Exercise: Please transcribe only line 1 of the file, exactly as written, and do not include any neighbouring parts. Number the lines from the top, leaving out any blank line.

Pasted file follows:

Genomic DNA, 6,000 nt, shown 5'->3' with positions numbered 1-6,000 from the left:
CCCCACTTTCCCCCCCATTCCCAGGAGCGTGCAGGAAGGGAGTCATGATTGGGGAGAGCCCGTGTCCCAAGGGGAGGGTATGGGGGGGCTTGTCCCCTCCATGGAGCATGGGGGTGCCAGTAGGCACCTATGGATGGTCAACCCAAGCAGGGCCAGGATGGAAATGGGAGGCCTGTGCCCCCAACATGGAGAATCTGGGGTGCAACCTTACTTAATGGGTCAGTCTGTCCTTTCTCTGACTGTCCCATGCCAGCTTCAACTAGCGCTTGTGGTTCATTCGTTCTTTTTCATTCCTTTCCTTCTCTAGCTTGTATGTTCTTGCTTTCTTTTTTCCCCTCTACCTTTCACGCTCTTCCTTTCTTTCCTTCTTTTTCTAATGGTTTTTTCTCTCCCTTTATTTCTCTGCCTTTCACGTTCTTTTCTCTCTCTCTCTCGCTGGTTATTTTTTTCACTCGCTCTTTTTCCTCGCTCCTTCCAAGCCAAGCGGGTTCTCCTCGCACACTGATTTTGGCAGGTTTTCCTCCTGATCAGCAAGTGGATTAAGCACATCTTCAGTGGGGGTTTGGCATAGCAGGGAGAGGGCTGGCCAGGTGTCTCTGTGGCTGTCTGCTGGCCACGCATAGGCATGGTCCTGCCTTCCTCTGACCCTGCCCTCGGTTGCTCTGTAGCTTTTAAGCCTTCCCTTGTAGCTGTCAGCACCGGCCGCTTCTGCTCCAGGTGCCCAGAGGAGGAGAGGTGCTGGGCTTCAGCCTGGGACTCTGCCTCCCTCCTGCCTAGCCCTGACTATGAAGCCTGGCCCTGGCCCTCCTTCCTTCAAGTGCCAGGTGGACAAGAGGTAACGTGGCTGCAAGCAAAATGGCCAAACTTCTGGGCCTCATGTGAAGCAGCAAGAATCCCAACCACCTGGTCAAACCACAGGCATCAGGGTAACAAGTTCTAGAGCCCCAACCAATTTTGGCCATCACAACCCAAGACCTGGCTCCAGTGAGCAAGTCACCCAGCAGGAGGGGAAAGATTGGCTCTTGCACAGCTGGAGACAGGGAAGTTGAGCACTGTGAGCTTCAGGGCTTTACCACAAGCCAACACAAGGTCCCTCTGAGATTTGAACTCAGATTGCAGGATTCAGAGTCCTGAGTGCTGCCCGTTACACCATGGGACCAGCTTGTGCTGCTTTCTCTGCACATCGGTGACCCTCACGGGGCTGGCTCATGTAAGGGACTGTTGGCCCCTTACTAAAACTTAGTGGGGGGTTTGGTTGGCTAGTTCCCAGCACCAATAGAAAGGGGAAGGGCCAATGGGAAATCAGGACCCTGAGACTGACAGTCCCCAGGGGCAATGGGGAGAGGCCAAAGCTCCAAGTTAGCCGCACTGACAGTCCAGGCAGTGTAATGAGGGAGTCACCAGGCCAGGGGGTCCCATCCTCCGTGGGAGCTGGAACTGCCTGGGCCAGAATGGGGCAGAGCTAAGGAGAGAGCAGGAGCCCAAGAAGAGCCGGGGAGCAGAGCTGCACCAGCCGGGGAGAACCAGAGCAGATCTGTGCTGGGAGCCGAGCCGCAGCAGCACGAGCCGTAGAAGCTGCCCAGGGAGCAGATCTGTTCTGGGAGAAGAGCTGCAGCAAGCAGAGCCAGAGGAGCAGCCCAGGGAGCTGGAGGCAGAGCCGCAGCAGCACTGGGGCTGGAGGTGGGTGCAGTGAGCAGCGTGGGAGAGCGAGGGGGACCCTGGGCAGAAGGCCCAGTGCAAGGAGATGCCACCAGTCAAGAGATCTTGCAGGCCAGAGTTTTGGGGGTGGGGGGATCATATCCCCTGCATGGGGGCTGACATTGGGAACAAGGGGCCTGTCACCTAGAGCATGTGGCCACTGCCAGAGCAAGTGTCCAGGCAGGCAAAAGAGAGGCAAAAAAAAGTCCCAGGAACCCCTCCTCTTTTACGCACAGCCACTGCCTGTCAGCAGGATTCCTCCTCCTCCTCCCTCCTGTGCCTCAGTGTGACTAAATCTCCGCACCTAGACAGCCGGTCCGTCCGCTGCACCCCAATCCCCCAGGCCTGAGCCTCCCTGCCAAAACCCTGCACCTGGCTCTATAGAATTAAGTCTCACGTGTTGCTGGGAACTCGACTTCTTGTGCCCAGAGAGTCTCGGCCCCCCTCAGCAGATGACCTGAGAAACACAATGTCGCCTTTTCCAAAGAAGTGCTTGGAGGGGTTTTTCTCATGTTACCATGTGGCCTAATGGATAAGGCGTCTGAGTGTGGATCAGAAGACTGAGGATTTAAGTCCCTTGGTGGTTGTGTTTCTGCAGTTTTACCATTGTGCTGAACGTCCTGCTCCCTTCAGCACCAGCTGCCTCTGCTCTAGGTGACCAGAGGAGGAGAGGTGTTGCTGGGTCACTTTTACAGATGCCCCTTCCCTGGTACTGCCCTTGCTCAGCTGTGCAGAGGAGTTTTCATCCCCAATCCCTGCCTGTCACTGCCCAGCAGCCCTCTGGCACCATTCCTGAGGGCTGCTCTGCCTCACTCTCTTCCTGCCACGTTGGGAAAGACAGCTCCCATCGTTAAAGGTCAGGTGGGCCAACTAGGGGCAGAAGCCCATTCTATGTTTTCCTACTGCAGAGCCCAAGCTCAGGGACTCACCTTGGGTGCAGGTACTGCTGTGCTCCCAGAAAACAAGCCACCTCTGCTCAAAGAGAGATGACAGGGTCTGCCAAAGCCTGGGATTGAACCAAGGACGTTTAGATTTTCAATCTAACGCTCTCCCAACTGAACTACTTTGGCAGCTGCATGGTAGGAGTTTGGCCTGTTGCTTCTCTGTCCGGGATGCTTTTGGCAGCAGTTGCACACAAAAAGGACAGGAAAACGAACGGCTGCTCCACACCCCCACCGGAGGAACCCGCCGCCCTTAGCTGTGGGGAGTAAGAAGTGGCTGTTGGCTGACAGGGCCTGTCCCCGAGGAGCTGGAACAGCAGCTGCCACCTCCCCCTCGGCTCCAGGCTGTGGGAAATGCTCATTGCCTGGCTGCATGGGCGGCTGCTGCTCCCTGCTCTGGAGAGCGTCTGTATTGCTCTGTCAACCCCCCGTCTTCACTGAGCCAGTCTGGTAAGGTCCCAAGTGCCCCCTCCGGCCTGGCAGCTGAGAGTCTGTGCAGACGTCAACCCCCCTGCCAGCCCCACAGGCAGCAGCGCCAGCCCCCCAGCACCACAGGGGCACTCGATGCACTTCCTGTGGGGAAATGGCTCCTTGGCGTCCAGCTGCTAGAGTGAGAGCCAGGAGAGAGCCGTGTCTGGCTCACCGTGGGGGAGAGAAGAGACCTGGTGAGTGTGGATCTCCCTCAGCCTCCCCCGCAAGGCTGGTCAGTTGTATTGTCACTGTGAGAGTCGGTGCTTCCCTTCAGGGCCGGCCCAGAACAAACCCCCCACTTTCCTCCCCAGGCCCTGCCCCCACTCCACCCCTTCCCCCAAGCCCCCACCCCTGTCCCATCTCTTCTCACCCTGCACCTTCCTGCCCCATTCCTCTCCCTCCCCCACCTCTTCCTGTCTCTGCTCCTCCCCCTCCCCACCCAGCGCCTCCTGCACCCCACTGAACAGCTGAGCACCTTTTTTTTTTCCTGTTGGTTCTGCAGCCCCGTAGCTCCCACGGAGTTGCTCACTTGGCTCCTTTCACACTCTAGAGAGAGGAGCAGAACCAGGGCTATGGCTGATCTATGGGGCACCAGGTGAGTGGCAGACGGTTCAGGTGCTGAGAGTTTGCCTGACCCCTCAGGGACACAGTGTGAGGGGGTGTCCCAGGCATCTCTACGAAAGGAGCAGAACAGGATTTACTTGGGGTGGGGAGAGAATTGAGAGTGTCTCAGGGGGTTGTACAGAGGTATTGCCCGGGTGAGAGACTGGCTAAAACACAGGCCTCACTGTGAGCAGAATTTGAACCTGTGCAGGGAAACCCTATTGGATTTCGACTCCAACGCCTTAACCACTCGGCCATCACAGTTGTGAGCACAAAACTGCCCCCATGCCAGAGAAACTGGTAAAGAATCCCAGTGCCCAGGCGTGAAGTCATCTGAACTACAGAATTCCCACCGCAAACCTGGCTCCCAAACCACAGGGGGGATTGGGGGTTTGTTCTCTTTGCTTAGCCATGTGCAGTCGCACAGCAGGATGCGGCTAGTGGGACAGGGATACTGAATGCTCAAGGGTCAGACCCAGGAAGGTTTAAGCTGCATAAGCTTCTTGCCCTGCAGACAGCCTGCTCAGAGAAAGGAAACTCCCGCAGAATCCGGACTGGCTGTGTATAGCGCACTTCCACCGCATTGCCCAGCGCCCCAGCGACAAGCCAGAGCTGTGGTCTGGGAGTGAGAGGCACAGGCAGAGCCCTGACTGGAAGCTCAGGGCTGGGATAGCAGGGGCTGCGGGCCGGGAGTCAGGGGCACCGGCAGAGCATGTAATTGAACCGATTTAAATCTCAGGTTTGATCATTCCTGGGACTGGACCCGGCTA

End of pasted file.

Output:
Genomic DNA, 6,000 nt, shown 5'->3' with positions numbered 1-6,000 from the left: